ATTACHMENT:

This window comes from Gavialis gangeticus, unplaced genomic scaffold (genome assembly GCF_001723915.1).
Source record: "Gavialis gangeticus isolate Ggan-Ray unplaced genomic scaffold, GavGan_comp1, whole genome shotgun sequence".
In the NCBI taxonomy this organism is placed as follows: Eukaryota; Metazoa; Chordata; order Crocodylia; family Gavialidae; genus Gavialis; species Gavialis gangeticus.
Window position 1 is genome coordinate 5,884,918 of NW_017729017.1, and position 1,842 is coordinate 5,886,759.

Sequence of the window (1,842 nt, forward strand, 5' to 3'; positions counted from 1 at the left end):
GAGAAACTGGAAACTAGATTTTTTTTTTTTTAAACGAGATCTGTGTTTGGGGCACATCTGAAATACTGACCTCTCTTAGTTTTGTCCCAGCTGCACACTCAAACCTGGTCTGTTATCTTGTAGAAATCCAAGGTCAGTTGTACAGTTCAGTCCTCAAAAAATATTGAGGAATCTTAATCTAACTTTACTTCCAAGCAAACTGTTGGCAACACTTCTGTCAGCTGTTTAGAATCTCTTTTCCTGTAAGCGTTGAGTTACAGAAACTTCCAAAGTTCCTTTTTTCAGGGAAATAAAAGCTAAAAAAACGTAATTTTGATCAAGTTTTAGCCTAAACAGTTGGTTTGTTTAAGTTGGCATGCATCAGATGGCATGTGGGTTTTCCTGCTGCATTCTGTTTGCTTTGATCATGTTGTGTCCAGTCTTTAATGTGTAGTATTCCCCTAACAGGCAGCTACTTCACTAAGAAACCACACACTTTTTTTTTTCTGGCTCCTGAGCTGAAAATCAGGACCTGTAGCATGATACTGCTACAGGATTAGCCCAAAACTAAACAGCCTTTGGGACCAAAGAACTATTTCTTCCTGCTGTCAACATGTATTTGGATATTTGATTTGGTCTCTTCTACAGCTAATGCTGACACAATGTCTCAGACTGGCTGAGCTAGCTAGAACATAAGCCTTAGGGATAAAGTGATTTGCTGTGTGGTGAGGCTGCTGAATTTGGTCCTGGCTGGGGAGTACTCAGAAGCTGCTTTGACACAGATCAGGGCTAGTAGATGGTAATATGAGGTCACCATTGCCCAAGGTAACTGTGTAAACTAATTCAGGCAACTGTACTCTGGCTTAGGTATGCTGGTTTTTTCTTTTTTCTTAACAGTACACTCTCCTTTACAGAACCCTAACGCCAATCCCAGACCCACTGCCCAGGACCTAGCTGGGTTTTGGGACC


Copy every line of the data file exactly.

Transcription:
This window comes from Gavialis gangeticus, unplaced genomic scaffold (genome assembly GCF_001723915.1).
Source record: "Gavialis gangeticus isolate Ggan-Ray unplaced genomic scaffold, GavGan_comp1, whole genome shotgun sequence".
In the NCBI taxonomy this organism is placed as follows: Eukaryota; Metazoa; Chordata; order Crocodylia; family Gavialidae; genus Gavialis; species Gavialis gangeticus.
Window position 1 is genome coordinate 5,884,918 of NW_017729017.1, and position 1,842 is coordinate 5,886,759.

Sequence of the window (1,842 nt, forward strand, 5' to 3'; positions counted from 1 at the left end):
GAGAAACTGGAAACTAGATTTTTTTTTTTTTAAACGAGATCTGTGTTTGGGGCACATCTGAAATACTGACCTCTCTTAGTTTTGTCCCAGCTGCACACTCAAACCTGGTCTGTTATCTTGTAGAAATCCAAGGTCAGTTGTACAGTTCAGTCCTCAAAAAATATTGAGGAATCTTAATCTAACTTTACTTCCAAGCAAACTGTTGGCAACACTTCTGTCAGCTGTTTAGAATCTCTTTTCCTGTAAGCGTTGAGTTACAGAAACTTCCAAAGTTCCTTTTTTCAGGGAAATAAAAGCTAAAAAAACGTAATTTTGATCAAGTTTTAGCCTAAACAGTTGGTTTGTTTAAGTTGGCATGCATCAGATGGCATGTGGGTTTTCCTGCTGCATTCTGTTTGCTTTGATCATGTTGTGTCCAGTCTTTAATGTGTAGTATTCCCCTAACAGGCAGCTACTTCACTAAGAAACCACACACTTTTTTTTTTCTGGCTCCTGAGCTGAAAATCAGGACCTGTAGCATGATACTGCTACAGGATTAGCCCAAAACTAAACAGCCTTTGGGACCAAAGAACTATTTCTTCCTGCTGTCAACATGTATTTGGATATTTGATTTGGTCTCTTCTACAGCTAATGCTGACACAATGTCTCAGACTGGCTGAGCTAGCTAGAACATAAGCCTTAGGGATAAAGTGATTTGCTGTGTGGTGAGGCTGCTGAATTTGGTCCTGGCTGGGGAGTACTCAGAAGCTGCTTTGACACAGATCAGGGCTAGTAGATGGTAATATGAGGTCACCATTGCCCAAGGTAACTGTGTAAACTAATTCAGGCAACTGTACTCTGGCTTAGGTATGCTGGTTTTTTCTTTTTTCTTAACAGTACACTCTCCTTTACAGAACCCTAACGCCAATCCCAGACCCACTGCCCAGGACCTAGCTGGGTTTTGGGACC